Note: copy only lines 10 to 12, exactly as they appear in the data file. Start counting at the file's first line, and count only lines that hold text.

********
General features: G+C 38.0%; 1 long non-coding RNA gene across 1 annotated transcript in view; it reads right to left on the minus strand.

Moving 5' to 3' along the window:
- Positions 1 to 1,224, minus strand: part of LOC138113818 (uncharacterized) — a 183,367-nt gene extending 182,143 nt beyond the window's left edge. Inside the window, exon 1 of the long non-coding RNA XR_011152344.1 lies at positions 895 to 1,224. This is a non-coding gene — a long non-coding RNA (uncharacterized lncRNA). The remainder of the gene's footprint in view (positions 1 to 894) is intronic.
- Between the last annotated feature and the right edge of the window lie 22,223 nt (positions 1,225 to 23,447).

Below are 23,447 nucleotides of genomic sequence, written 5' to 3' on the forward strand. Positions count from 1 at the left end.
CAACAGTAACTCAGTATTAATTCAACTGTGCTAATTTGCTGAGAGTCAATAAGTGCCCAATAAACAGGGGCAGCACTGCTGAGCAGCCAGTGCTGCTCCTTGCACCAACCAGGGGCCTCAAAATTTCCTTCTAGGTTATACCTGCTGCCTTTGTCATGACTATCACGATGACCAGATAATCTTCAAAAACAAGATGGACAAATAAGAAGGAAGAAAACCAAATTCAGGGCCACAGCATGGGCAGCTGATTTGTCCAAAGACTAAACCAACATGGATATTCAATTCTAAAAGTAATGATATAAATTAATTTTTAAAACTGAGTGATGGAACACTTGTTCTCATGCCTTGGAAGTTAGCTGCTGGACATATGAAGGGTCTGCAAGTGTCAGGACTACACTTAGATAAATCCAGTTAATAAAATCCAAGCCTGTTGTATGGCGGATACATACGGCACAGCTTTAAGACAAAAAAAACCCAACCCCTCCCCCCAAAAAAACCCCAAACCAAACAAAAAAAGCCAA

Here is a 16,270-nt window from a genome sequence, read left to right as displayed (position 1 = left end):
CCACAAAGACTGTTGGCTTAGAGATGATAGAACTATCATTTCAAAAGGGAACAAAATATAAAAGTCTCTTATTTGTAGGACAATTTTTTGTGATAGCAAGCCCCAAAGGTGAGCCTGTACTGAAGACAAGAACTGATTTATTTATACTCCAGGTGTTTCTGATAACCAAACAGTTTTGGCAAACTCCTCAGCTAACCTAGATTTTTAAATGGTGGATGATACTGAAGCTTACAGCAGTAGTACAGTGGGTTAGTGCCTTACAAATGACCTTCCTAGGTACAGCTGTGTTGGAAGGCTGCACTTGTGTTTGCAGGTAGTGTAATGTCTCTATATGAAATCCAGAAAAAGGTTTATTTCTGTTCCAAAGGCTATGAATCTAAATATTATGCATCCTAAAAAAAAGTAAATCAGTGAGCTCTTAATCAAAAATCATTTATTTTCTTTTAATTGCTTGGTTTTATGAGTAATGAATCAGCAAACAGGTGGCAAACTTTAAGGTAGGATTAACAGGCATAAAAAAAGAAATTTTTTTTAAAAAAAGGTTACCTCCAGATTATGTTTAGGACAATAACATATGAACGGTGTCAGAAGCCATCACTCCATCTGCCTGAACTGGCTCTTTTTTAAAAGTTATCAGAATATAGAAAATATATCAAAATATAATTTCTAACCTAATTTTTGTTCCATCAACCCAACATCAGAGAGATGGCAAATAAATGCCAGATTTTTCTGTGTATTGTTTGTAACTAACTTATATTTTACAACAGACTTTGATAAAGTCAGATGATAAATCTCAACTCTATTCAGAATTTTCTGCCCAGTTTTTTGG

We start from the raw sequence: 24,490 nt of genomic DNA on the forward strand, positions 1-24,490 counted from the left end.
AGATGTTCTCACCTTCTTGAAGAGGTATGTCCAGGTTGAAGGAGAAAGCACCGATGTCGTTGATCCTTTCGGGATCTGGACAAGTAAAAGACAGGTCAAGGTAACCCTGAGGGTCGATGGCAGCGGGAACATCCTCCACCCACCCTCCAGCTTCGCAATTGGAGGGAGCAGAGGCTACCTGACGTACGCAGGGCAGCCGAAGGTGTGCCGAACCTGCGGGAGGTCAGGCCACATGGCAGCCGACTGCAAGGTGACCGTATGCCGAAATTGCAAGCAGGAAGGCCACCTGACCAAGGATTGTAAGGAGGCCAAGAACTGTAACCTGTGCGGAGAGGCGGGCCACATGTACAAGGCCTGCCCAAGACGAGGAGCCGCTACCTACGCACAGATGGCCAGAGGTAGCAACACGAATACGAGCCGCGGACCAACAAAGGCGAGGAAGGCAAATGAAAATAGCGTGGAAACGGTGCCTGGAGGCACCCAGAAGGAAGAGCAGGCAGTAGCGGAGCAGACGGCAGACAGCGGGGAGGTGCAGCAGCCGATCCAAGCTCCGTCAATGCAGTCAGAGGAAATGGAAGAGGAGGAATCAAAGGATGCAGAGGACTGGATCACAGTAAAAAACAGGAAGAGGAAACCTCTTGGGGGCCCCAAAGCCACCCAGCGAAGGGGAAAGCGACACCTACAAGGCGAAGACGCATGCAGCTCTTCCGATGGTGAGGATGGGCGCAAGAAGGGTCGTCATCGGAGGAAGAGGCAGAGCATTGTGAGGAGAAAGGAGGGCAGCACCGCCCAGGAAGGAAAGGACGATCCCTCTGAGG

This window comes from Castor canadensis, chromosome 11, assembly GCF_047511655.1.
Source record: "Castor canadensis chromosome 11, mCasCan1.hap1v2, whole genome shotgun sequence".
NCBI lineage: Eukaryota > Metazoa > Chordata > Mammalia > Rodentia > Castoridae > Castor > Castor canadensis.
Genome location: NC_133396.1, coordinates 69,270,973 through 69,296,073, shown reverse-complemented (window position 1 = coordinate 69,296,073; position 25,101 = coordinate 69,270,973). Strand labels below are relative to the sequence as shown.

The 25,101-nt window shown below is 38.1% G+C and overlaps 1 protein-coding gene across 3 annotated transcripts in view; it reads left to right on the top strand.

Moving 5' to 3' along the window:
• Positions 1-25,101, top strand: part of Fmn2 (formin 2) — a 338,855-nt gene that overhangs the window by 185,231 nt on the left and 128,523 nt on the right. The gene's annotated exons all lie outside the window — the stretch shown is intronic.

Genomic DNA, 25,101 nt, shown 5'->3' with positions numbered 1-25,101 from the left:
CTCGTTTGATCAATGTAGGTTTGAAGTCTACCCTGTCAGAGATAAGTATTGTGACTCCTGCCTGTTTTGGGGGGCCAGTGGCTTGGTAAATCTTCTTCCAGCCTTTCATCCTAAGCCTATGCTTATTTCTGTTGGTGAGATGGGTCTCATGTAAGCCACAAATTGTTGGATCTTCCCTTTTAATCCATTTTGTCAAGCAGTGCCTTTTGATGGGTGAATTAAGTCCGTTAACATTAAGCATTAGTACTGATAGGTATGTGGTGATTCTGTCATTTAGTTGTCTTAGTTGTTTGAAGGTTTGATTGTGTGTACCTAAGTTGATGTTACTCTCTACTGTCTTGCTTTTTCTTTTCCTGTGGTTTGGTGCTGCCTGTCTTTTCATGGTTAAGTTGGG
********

AGATGTTCTCACCTTCTTGAAGAGGTATGTCCAGGTTGAAGGAGAAAGCACCGATGTCGTTGATCCTTTCGGGATCTGGACAAGTAAAAGACAGGTCAAGGTAACCCTGAGGGTCGATGGCAGCGGGAACATCCTCCACCCACCCTCCAGCTTCGCAATTGGAGGGAGCAGAGGCTACCTGACGTACGCAGGGCAGCCGAAGGTGTGCCGAACCTGCGGGAGGTCAGGCCACATGGCAGCCGACTGCAAGGTGACCGTATGCCGAAATTGCAAGCAGGAAGGCCACCTGACCAAGGATTGTAAGGAGGCCAAGAACTGTAACCTGTGCGGAGAGGCGGGCCACATGTACAAGGCCTGCCCAAGACGAGGAGCCGCTACCTACGCACAGATGGCCAGAGGTAGCAACACGAATACGAGCCGCGGACCAACAAAGGCGAGGAAGGCAAATGAAAATAGCGTGGAAACGGTGCCTGGAGGCACCCAGAAGGAAGAGCAGGCAGTAGCGGAGCAGACGGCAGACAGCGGGGAGGTGCAGCAGCCGATCCAAGCTCCGTCAATGCAGTCAGAGGAAATGGAAGAGGAGGAATCAAAGGATGCAGAGGACTGGATCACAGTAAAAAACAGGAAGAGGAAACCTCTTGGGGGCCCCAAAGCCACCCAGCGAAGGGGAAAGCGACACCTACAAGGCGAAGACGCATGCAGCTCTTCCGATGGTGAGGATGGGCGCAAGAAGGGTCGTCATCGGAGGAAGAGGCAGAGCATTGTGAGGAGAAAGGAGGGCAGCACCGCCCAGGAAGGAAAGGACGATCCCTCTGAGG

This window comes from Castor canadensis, chromosome 11, assembly GCF_047511655.1.
Source record: "Castor canadensis chromosome 11, mCasCan1.hap1v2, whole genome shotgun sequence".